DISKPART> create partition primary

Die angegebene Partition wurde erfolgreich erstellt.

DISKPART> active

Die aktuelle Partition wurde als aktiv markiert.

DISKPART> list part

  Partition ###  Typ               Größe    Offset
  -------------  ----------------  -------  -------
  Partition 1    Primär              29 GB  1024 KB


Looks good now. At this point the drive shows up in Windows File Explorer and can be formatted from there.

Friday, 24 January 2020

Testing a Bakeey microSD card

Is the Bakeey Extreme 64GByte any good?

The claims

Hard to see specs
The rough surface makes it hard to identify the markings. But as far as I can see, it claims to have the following characteristics:

  • 64 GByte capacity
  • Class 10
  • UHS: U3
  • Video Class: V30
  • Class A1
  • UHS1 (Bus Logo: I)
The question is: What does it all mean, and can I test that?

I bought the set (card/adapter/reader (usb-c / usb-a) here from Banggood.

I use h2testw to test the capacity and read/write speed. So from the results, I can see:
  • It really has the 64GBytes, so no fake that overwrites itself: OK
  • Class 10: I get a 13,4MByte/s write speed, so it meets the class 10 specs: OK
  • U3: With the supplied USB adapter, I could not get anywhere near 30MByte/s write speed. So for the moment the answer is: No!
  • V30: Again not with my adapter: No!
  • Class A1: That's 10MByte/s write speed and a low number of IOPS. So: Very likely OK
  • I logo: With the UHS-1 logo, the bus speed can be 12,5 to 104 MByte/s: Again likely OK
The read-speed I got was 17,4MByte/s with the supplied USB Card reader. Again not fantastic, but ok for a class 10.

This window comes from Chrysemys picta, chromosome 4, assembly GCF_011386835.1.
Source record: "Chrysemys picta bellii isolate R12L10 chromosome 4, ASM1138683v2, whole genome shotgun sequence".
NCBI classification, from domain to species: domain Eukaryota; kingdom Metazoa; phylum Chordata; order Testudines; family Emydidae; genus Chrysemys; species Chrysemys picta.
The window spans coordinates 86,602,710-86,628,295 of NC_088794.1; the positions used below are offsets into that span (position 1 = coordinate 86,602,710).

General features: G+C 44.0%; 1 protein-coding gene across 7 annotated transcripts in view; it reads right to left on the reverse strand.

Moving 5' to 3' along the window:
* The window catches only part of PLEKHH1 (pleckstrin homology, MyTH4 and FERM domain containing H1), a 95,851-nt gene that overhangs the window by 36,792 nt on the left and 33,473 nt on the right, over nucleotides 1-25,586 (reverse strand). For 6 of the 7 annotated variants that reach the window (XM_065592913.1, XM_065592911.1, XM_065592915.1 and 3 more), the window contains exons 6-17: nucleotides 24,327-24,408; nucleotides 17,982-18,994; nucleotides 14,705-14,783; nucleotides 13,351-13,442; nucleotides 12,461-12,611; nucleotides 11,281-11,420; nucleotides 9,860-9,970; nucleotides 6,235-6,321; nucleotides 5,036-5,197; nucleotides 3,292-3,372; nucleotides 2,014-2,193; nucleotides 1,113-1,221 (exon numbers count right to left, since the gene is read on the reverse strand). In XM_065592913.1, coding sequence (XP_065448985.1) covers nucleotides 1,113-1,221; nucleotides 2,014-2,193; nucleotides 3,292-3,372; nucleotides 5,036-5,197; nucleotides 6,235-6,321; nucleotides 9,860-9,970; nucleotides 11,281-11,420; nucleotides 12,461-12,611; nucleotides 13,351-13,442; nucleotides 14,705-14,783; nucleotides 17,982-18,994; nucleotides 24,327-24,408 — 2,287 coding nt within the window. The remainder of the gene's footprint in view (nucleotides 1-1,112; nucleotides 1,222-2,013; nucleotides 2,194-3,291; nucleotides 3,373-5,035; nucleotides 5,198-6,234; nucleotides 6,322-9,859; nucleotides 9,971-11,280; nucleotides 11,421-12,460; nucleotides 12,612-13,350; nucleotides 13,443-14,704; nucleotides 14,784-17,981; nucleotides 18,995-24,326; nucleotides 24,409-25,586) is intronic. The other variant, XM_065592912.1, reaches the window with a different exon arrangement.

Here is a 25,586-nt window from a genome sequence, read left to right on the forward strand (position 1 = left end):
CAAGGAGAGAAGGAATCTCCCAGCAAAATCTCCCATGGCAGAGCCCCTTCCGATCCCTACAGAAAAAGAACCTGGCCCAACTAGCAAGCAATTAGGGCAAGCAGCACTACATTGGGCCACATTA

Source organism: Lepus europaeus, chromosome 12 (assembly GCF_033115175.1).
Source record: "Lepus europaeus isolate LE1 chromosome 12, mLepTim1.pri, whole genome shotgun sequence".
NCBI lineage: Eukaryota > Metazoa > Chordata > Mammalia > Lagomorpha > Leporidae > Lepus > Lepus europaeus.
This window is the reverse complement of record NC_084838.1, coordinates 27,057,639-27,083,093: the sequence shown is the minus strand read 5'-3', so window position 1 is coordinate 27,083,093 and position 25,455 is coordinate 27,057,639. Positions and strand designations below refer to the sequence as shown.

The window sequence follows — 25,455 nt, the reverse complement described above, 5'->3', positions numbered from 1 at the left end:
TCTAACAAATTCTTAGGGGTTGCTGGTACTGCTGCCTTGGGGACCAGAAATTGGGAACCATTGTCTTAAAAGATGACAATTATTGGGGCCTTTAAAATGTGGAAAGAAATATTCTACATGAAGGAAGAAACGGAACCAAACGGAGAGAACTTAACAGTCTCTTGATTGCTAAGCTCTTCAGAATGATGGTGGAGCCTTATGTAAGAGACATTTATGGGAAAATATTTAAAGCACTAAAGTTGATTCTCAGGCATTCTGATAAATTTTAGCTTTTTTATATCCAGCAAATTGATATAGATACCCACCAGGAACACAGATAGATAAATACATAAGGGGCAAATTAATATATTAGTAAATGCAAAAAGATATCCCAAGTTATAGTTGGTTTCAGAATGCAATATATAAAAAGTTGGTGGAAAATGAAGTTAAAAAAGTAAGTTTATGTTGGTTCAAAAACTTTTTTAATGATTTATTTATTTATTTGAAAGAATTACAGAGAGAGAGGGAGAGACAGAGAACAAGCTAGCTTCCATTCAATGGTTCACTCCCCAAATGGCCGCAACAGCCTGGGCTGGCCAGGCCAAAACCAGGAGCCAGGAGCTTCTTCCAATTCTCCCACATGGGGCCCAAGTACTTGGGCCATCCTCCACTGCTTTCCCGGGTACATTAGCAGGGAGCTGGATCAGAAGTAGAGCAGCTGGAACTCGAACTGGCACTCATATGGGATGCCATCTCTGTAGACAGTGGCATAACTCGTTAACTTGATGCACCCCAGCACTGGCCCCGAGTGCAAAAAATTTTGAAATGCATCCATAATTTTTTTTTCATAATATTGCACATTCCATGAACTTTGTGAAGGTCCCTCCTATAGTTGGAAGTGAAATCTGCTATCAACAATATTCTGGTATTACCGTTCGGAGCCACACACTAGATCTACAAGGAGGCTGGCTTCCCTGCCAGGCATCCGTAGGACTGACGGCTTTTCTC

EDIT: I re-tested with an USB3 card reader. The results were somewhat better:

  • 18.9MByte/s write rate
  • 31,6MByte/s read rate

I wanted to try 4k video streaming in my Olympus OM-D, but with the Micro-SD to SD adapter, the camera reported a card error. So I have no way to verify the 30MByte/s claim. But I have a compatibility issue with either the card or the adapter and the Olympus camera.
No issues in a Macbook Pro with the same adapter, though. Seems like a real compatibility issue.

Bottom line

For the card and the two adapters, I paid 10 USD. That appears fair for the set, but cards with similar specs are available from Transcend or Kingston in the same price range. An ok deal, but no need to rush. For my camera, I'll stick with a SanDisk Ultra that guarantees 40MByte/s for 4K recording.
All in all nothing to write home about.

Monday, 20 January 2020

Blitzwolf BW-UPC2 Test and Review

BW-UPC2 Blitzwolf UDB Thumb drive

What's special about it?

You probably wouldn't read this if you didn't know that: The BW-UPC2 has both an USB-C and a USB 3.0 A connector.

Cooool... two connectors
So it should be great for me to exchange files between my "old" Surface Laptop 2 and my "new" iPad Pro (3rd gen, 11"). More on that further down the page.
The look&feel is good, but the rotating cover does not (unlike what they claim on their web site) protect the connectors against dust.

At the time of writing, the 128GByte version of the drive was around 25USD and I got it here from my favorite Chinese reseller.

Benchmark test

I used h2testw (from the renowned German computer magazine CT) to benchmark the drive through it's USB A port.
One thing to look for in USB drives is, if they actually have the capacity they report to the PC. h2testw also checks that by filling and verifying the whole drive. This is not a fake-capacity drive.